Review Blog

Nov 07 2019

The deathless girls by Kiran Millwood Hargrave

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Orion Children's Books, 2019. ISBN: 9781510106918.
(Age: Senior secondary) This novel is about Bram Stoker's 'dark sisters.' First person narrator Lillai tells a linear, past tense story. She journeys through medieval settings filled with challenges. Soldiers and marauders pillage and people fight with stakes and knives. There is a Gothic sense of hidden menaces and forbidding castles. Millwood Hargrave's style is descriptive, sometimes florid. Rapid fire similes and metaphors are initially distracting, but many students listening to me read liked the style and the author's tricks of foreshadowing.
This novel is suitable for independent study in senior school and for intertextual analysis. Millwood Hargrave raises several ideas and affirms that women can take control in harsh situations. In the beginning, demonic men kill adult Travellers, burn their homes and capture young Travellers out foraging. We are alerted to women's agency when Lillai says of her twin, 'I was especially proud of the injuries Kizzy inflicted'. The sisters are sold and appraised by a Mistess Malovski, who takes them to a castle owned by Boyar Valcar. His Cook tells their futures, keeping us interested to see if her prophesy, 'I can find no death for you', comes true.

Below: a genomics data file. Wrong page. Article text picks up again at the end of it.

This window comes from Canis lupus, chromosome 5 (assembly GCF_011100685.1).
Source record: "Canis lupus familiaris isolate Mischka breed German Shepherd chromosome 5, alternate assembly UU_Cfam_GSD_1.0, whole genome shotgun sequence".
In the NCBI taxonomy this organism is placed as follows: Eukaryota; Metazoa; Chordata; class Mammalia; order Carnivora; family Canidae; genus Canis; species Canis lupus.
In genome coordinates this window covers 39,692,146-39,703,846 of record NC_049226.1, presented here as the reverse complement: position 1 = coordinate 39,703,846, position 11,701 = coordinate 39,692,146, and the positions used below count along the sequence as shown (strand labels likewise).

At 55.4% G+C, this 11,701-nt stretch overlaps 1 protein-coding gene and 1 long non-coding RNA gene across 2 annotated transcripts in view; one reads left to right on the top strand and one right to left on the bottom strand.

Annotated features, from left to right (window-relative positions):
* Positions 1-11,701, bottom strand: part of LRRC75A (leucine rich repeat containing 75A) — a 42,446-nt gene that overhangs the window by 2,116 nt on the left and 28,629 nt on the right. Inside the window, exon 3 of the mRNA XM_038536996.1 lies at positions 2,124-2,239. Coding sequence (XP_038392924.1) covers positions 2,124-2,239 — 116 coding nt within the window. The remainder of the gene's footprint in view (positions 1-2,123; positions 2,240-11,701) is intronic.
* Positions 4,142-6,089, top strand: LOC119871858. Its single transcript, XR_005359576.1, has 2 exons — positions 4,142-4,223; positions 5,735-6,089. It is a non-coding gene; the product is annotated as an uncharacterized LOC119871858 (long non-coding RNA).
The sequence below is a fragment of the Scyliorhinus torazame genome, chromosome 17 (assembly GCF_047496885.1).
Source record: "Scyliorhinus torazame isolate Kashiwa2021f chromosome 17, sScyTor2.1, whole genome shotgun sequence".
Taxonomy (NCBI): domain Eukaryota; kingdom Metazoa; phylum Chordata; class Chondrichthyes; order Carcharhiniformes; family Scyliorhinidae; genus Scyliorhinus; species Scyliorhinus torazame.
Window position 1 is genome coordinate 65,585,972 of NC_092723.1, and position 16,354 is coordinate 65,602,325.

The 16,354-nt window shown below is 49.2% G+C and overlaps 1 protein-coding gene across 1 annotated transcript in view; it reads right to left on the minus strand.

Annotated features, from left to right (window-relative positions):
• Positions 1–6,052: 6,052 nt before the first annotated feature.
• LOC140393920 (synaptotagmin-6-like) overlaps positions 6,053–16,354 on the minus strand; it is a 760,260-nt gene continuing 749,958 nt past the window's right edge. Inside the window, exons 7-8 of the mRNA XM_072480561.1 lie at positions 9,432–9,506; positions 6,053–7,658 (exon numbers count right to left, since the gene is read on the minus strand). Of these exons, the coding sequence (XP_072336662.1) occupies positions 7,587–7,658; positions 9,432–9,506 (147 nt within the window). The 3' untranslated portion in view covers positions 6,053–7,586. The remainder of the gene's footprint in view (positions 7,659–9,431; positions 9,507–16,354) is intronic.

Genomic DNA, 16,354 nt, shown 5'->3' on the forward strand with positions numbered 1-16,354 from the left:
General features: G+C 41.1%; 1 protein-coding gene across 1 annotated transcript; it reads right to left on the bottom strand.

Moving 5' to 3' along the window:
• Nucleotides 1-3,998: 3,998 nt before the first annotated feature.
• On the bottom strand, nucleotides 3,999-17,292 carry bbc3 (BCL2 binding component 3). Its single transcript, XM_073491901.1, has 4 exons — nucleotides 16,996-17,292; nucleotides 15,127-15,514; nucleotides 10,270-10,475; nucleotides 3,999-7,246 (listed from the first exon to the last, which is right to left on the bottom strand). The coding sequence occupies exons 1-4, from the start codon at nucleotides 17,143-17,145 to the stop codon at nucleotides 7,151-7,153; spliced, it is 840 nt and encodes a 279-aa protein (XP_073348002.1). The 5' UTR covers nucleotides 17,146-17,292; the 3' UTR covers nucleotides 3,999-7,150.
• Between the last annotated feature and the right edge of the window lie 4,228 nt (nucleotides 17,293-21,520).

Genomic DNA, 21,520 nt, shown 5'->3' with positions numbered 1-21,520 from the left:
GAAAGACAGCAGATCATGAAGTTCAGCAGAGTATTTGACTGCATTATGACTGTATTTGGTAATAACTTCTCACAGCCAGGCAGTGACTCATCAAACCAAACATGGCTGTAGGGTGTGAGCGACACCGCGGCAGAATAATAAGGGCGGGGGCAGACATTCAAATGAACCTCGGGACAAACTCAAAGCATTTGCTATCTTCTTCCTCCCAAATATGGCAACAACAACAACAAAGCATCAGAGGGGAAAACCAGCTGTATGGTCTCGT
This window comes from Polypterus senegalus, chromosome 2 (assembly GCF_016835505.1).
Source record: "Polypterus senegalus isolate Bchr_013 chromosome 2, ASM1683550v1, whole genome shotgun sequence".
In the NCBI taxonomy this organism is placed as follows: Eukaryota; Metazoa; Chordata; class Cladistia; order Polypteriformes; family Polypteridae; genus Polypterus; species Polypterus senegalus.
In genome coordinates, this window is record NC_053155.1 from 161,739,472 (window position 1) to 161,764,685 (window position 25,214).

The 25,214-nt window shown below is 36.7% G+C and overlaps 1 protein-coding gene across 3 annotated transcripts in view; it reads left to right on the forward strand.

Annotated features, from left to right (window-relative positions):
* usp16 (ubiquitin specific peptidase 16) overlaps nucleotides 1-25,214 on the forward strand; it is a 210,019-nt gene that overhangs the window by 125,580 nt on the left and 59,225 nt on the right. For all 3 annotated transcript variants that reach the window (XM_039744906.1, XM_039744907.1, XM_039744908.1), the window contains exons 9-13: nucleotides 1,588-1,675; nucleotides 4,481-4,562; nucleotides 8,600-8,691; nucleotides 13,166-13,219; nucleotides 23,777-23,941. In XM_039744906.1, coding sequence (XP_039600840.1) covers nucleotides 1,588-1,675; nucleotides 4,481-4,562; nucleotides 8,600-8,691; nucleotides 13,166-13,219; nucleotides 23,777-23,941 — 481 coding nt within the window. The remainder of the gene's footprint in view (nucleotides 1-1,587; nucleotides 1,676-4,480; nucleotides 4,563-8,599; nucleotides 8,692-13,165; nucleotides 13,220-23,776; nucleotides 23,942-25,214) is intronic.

Defiant, the twins are confined in solitary cells for a time, fulfilling our sense of Gothic entrapment. 'I didn't know these places were real', says Lillai. Preparing them for their meeting with Valcar, Malovski shows the sisters how to make bite wine - wine infused with snake venom to improve men's virility. We meet many grotesque men and wonder who Dracula might be.
Cook helps Lillia escape with Mira, whom she starts to love. Lillia and Mira are reunited with other young people, and they try to rescue Kizzy.
As the melodrama unfolds, it's hard to stop reading. While the imperative is to read, not to reflect, there is plenty to say about the ways in which the author presents the strength of female characters and the choices they make at the end.
Chris Bourlioufas

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